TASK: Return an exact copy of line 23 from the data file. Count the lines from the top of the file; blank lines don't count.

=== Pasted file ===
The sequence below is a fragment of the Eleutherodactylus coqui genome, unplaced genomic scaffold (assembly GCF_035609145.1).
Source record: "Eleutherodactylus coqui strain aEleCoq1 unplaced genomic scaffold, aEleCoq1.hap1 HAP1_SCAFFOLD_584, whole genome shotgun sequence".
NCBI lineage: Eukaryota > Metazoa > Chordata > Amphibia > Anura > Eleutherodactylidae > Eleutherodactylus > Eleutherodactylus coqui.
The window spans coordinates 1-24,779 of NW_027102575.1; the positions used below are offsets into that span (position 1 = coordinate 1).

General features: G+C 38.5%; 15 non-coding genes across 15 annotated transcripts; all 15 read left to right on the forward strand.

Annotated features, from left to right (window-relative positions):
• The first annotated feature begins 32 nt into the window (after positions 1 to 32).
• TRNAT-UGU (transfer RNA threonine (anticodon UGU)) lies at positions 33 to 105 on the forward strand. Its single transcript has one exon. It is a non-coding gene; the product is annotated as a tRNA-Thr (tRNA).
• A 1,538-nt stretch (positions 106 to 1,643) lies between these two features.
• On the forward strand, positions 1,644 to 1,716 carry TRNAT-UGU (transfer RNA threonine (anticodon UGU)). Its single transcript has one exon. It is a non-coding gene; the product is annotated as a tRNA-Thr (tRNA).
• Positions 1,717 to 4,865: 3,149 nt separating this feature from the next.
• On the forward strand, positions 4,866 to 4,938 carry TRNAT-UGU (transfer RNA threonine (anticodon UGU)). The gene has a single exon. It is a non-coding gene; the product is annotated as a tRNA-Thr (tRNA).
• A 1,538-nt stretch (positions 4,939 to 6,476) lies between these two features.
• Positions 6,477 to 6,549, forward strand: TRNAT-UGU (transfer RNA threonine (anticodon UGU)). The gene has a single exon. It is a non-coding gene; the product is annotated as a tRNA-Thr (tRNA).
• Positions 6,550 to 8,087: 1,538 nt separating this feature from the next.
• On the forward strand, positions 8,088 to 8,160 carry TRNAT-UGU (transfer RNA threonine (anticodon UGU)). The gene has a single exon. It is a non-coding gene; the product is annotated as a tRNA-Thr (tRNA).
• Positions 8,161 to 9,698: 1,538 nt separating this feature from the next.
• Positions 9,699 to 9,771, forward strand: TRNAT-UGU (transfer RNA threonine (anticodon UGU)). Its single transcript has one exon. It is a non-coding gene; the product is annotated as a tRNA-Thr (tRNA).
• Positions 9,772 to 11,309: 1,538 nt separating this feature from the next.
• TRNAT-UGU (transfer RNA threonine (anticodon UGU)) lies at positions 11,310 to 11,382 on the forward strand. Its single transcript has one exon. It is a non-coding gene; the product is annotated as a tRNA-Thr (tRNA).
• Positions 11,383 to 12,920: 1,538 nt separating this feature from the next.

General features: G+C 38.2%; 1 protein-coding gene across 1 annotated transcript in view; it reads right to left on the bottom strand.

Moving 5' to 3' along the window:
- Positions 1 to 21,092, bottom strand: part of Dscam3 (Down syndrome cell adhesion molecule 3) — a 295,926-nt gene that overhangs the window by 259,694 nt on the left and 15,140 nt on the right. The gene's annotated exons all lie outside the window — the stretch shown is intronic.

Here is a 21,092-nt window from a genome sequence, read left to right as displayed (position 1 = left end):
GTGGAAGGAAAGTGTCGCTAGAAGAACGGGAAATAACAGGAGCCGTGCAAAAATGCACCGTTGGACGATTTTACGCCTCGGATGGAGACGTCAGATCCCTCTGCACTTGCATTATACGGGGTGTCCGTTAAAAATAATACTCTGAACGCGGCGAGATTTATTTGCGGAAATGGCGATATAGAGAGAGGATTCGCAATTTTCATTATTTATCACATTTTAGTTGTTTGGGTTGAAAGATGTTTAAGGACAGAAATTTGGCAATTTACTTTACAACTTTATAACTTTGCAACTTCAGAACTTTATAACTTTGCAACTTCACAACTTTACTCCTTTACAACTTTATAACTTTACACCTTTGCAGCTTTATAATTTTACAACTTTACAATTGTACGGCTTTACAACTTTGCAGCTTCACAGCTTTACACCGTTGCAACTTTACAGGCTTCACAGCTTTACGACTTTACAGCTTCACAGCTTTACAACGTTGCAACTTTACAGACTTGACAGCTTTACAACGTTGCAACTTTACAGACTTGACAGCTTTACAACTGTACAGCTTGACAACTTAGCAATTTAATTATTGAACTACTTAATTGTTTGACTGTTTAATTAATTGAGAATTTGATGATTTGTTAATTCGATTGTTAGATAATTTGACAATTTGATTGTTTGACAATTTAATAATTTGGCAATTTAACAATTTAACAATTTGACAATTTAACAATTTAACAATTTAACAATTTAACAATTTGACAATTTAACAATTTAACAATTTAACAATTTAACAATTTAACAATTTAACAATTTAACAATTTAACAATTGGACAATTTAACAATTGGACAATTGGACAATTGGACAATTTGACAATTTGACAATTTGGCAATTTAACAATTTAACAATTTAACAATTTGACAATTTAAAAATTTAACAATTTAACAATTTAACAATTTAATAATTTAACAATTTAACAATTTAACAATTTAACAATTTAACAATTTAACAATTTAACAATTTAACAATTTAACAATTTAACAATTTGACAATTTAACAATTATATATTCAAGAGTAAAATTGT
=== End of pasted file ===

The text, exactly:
Moving 5' to 3' along the window: